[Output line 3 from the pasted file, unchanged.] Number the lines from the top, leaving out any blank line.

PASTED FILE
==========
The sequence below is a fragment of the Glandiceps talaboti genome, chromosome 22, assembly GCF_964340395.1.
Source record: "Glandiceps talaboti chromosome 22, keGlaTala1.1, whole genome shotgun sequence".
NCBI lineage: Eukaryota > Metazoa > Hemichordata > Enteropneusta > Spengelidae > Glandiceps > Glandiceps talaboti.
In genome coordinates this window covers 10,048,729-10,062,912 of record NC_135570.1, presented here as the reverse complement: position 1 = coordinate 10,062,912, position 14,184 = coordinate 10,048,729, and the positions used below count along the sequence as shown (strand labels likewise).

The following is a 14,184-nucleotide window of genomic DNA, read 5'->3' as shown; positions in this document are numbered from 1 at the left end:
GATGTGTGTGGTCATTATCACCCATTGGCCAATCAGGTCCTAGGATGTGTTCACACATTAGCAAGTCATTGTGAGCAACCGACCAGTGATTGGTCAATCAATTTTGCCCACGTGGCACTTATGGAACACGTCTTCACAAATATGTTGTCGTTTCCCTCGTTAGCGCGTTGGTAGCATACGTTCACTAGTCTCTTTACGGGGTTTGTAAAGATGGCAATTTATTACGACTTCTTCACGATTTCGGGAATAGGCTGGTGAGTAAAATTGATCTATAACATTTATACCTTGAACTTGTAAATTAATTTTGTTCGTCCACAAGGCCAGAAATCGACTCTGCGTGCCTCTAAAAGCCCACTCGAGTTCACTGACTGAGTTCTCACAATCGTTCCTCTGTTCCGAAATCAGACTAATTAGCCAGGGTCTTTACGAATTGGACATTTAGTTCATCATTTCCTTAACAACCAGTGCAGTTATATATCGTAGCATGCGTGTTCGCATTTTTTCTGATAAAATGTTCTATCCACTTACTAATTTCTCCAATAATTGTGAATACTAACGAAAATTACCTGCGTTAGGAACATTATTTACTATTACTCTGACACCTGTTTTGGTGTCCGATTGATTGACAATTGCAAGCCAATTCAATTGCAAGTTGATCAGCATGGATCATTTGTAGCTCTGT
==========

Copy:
NCBI lineage: Eukaryota > Metazoa > Hemichordata > Enteropneusta > Spengelidae > Glandiceps > Glandiceps talaboti.